-I already have a hard time remembering what certain words are in English, and now I'll be in English all the time.  There are certain nuances and phrases I use in French that really do not translate into English (and vice versa), so we'll see what bizarro things will come out of my mouth.  Plus, for the majority of the year, when I have spoken English, it's been with British folk.  If I do say something that sounds like a British term, I am not trying to be like this (best quality I could find, apologies), certain words have just crept into my vocabulary.

Now, for a list of things that I am looking forward to:
1. Free wifi.
-My favorite coffee shop here has it, but it's hard to find.
2. Driving.
-Yes. I know I said it would be a challenge, but I'm really looking forward to not walking/riding the bus for 40 minutes each way to go grocery shopping.
3. Baseball.
-They neither play nor watch it here, and I'm excited for doing both.
4. Fully understanding worship music.
-As much as I do love French worship music, my vocabulary does not include every word so sometimes I don't know what I'm actually singing.

Please have patience while I adjust back into the American culture, and while I adjust to living away from my friends and family here. It's not at all that I am not excited to see those I love in the States, it's just very hard when your heart is in different countries.

Thursday, August 1, 2013

One Week

Seriously. How did this happen?  I have been in France for 45 weeks, and now I have one week left. I can't believe how quickly time has passed.  In all honesty, it doesn't seem real that in seven days I will be on the lengthy journey back to the States.  A friend of mine said, when she returned to the States, that it seemed almost as if her time in France had been like a dream, which often happens when you return to familiarity after a time away.  Not that my life here can be compared to his journey, but I am reminded of what Frodo Baggins says in The Return of the King after he returns to Bag End: "How do you pick up the threads of an old life? How do you go on, when in your heart you begin to understand... there is no going back?"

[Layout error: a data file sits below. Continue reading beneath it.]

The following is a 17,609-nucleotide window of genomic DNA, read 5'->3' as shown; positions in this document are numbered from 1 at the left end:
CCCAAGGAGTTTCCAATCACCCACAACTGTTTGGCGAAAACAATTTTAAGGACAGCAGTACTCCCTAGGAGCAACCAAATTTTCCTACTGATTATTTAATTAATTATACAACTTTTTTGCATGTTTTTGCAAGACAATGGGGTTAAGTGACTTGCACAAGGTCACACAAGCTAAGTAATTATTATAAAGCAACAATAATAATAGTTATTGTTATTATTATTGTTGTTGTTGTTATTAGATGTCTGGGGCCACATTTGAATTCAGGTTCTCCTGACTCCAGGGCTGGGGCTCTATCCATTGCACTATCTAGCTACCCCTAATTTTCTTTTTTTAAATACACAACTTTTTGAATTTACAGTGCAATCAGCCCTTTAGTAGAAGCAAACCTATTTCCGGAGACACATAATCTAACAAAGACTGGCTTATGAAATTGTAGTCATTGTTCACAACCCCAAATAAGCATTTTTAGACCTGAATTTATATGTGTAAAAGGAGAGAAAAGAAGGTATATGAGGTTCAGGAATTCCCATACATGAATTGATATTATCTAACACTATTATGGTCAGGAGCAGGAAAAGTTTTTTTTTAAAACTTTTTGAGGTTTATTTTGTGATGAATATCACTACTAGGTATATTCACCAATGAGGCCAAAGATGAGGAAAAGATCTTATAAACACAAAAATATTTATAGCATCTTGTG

Over this last year, there have been many things that have changed, both in my life in France and in my life in America.  There is no going back to "normal life" when the definition of normal has changed, and that is as it should be.  There are moments that you know immediately will be significant when they happen, but then there are days when nothing seems to happen.  However, it is often in those days of the seemingly mundane that your character is shaped.  I am so thankful that my year has not been "normal", that I have been challenged and encouraged in the ways that I have been. How great a joy it has been to live here and be with all of those whom I have grown to love so deeply and to learn a fraction more of the character of God by experiencing life in another part of the world He created.